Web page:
“Since its inception in 1970, the Men of Tomorrow program refines the development of our young men who have the potential of becoming outstanding members of our society. For them the presentation is called a beautillion,” Thomas said.

Well groomed and handsomely attired in ivory tuxedoes with matching vests and ties, crisp white shirts, gold cuff links and spit- shined shoes, the 11th graders stepped forward as their names were called. Each danced with his mother or guardian and then his invited guest. The group’s drill and dance routines were choreographed by longtime music director Dr. Richard Strachan and his son Richard.

The cotillion is a formal social dance that began in the early 18th century Europe by French royalty. Later it became popular in England among families of nobility and white families in the United States of great wealth, especially in the South. In the early 20th century, some affluent black families adapted the tradition.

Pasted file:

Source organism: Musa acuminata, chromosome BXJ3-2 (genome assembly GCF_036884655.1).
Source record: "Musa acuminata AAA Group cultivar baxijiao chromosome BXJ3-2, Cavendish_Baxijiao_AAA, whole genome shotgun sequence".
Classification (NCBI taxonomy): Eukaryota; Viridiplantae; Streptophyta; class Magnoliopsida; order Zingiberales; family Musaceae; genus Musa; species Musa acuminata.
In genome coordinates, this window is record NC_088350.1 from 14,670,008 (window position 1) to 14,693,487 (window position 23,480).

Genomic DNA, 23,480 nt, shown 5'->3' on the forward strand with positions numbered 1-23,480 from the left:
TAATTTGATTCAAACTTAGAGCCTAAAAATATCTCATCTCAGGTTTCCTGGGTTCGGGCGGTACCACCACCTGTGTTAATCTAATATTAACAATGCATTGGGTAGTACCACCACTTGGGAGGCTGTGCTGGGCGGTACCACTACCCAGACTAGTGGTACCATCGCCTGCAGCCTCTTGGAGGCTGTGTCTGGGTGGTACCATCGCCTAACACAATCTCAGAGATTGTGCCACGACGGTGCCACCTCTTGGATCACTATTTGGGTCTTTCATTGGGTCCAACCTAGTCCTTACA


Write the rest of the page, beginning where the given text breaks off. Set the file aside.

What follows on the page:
At the dance girls were introduced to society, primarily the family’s social and business network. The goal was to prepare the girls to find husbands. During a training period they practiced good behavior, learned dining etiquette, basic dance steps, and how to dress. The training, dance, and presentation transformed the girls into debutantes.

By the 1940s national black fraternities, sororities, civic and social organizations formed the black social structure in our communities. Through local chapters the cotillion gained popularity, included girls from varied socioeconomic backgrounds, and featured self-confidence and leadership skills.